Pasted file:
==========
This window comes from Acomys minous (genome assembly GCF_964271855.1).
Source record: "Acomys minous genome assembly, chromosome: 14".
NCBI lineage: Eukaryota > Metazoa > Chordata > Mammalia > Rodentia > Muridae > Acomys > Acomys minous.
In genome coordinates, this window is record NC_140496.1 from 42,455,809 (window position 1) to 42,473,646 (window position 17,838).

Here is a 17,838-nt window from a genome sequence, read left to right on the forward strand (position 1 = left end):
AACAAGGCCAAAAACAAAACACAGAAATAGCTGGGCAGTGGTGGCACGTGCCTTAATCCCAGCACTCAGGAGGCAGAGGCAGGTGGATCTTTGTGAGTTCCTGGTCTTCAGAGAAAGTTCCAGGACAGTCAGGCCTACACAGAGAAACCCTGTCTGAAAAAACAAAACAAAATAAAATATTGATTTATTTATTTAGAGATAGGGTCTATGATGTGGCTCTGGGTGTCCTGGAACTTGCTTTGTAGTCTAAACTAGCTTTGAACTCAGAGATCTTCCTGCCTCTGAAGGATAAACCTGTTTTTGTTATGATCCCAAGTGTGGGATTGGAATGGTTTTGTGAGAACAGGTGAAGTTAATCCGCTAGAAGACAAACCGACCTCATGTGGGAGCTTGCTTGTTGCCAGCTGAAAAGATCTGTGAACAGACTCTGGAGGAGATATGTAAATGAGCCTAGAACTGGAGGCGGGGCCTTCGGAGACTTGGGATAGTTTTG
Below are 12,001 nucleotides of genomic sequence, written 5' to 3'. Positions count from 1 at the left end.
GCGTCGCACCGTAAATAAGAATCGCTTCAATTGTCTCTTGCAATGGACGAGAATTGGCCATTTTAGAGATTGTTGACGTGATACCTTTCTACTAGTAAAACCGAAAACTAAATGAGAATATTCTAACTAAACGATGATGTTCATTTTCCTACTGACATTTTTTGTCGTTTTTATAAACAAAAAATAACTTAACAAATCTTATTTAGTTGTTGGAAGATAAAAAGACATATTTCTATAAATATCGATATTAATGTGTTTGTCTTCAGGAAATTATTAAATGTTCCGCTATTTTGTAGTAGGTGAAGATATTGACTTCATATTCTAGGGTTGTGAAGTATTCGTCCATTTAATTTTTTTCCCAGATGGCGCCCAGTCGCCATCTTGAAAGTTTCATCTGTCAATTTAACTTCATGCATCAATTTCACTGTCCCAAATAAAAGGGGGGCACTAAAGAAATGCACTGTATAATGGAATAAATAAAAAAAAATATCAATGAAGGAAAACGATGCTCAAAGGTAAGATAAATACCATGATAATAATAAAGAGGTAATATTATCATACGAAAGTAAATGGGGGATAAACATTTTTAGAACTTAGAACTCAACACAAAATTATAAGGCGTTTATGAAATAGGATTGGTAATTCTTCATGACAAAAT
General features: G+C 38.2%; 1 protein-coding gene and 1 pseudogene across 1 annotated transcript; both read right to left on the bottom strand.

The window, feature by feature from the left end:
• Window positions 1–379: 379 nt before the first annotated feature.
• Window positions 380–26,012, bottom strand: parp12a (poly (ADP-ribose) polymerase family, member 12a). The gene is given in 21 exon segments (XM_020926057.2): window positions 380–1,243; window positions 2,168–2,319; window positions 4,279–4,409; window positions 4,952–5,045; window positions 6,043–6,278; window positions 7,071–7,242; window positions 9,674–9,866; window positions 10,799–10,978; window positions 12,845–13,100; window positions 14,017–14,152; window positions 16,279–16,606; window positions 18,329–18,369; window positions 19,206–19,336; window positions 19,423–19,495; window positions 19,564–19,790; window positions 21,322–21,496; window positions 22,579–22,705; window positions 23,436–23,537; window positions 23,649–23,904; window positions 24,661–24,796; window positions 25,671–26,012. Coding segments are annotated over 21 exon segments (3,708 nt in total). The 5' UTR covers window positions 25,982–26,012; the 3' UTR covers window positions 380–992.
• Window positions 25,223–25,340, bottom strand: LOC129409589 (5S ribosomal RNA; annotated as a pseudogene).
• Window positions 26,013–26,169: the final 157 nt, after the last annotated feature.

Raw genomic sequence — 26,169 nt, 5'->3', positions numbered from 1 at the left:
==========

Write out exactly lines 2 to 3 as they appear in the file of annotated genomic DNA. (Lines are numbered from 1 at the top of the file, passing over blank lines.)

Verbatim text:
Source record: "Acomys minous genome assembly, chromosome: 14".
NCBI lineage: Eukaryota > Metazoa > Chordata > Mammalia > Rodentia > Muridae > Acomys > Acomys minous.